An insightful post by David Fono about community-based content generation in ARGs and MMOs:
A couple of posts got me thinking about the issue of player generated content recently. Tony Walsh writes generally about players as storytellers as a trend in multiplayer games. Meanwhile (well, a few months ago), Brian Clark writes about his plans for Eldritch Errors, which include a panoply of media products (book, comics, films, etc.) based on the events which are currently unfolding in the immersive narrative. Brian talks about the players of the game as effectively “starring” in the retellings, or at least being largely responsible for their eventual content. Of course, that’s a bit of an overstatement. Most of the creative sweat is being put in by the professional writers, designers, etc. behind the property. But it does represent a significant shift from the way games and entertainment generally is developed — it’s becoming a collaborative process, and the lines between the producer and the consumer are being blurred.
I’m pretty much a fan of this. And superficially, it’s all well and good. But there are some quandaries you get into when a significant portion of your content is materially attributable to an unpaid, uncredited player base. Specifically: Why aren’t they being paid? Why aren’t they being credited? Are the players being taken advantage of? If so, why do they let it happen? And if not, what safeguards can we put in place to avoid declining the slippery slope into outright exploitation? (Mobile Fono)
Blubber Bots are floating DIY robotic species that navigate autonomously and intelligently. Blubber Bots float, dance, seek and sing. They are light-seeking hellium-filled balloons that graze the landscape in search of light and cellphone signals. Designed into the inflatable form is a set of light sensors enabling them to seek out the brightest light source. They are also equipped with a phone flasher and can recognize cellphone activity. You can interact with a Blubber Bot by making a call and waving your phone near it. In response, it will go into a flocking dance or sing you a special tune. (alavs.com)
See also: UCI Beall Center for Art and Technology
“In developing the New York City Waterfalls, I have tried to work with today’s complex notion of public spaces,” said Eliasson. “The Waterfalls appear in the midst of the dense social, environmental, and political tissue that makes up the heart of New York City. They will give people the possibility to reconsider their relationships to the spectacular surroundings, and I hope to evoke experiences that are both individual and enhance a sense of collectivity.”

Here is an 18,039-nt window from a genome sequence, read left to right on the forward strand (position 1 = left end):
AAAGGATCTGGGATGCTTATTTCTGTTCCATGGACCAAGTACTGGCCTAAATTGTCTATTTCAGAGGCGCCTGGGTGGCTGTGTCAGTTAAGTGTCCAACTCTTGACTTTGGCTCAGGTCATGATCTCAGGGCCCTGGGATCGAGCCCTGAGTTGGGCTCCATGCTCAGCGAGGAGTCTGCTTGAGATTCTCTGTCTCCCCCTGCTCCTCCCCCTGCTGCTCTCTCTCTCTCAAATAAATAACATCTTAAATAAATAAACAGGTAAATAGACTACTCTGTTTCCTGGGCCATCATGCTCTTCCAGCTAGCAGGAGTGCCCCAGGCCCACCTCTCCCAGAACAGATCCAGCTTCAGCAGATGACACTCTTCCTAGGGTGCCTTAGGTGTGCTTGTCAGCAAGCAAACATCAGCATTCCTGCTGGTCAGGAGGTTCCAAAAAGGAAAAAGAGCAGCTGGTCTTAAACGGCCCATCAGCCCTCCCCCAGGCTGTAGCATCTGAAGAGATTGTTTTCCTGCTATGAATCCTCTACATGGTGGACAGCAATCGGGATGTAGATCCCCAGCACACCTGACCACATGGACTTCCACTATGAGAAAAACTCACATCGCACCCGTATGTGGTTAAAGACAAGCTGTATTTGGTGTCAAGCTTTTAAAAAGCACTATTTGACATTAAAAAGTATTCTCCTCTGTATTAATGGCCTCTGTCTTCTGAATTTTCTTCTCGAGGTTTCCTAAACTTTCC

The New York City Waterfalls will be four man-made electrically-powered waterfalls erected in New York Harbor from mid-July to mid-October 2008 as part of a public art project. Each one is 90 – 120 feet tall (the highest will be approximately the same height as the Statue of Liberty!). They will operate from 7:00 AM to 10:00 PM, and will be lit after sunset. (newyorkcitywaterfalls.com).
Ground-up City. Play as a Design Tool maps the continuing history of an urban design strategy for play in the city. Liane Lefaivre has developed a theoretical model for tackling playgrounds as an urban strategy. She steps off from a historical overview of play and the ludic in art, architecture and urban design, focusing particularly on the post-war playgrounds realized in Amsterdam as joint ventures between Aldo van Eyck, Cornelis van Eesteren and Jakoba Mulder.
The architecture firm Döll – Atelier voor Bouwkunst explored the possibility of applying the model in two urban redevelopment areas in Rotterdam, Oude Westen in the inner city and Meeuwenplaat in Hoogvliet, an outlying postwar district, refining it into a practical design strategy.
A second layer in the book gives an inspirational and refreshing new look at play in a picture essay with a welter of reference images illustrating play as an urban phenomenon.
Ground-up City places the playground high on the agenda as an urban design challenge. It also shows how specifying a generic, academic model for a particular situation can lead to a practically applicable design resource. (010publishers.nl)
More info, review and links: WMMNA
…from writers such as Clay Shirky, Jane McGonigal and Imogen Heap, courtesy Zefrank:
I sent the following question to a number of friends and acquaintances who work in a variety of different disciplines. As the answers come in, I will add them below. In addition I posted this on http://www.zefrank.com where there are some excellent responses from the community.
“When you make things with an audience in mind, do you have internal representations of that audience to help guide you in the process? Are you in dialogue with a cast of proto-audience members that somehow represent different facets of your perceived audience? Are there little homunculi that provide editorial voices different from your own? Do you interact with them verbally or do you bounce things off of some sort of an emotional surface? Did some sort of averaging form them or were they inspired by particular moments of feedback? Do they have a shape? How would you describe their points of view? What do they look like? Do they have names? Are there ones you trust more than others? Are there ones you avoid?” (zefrank.com/audience)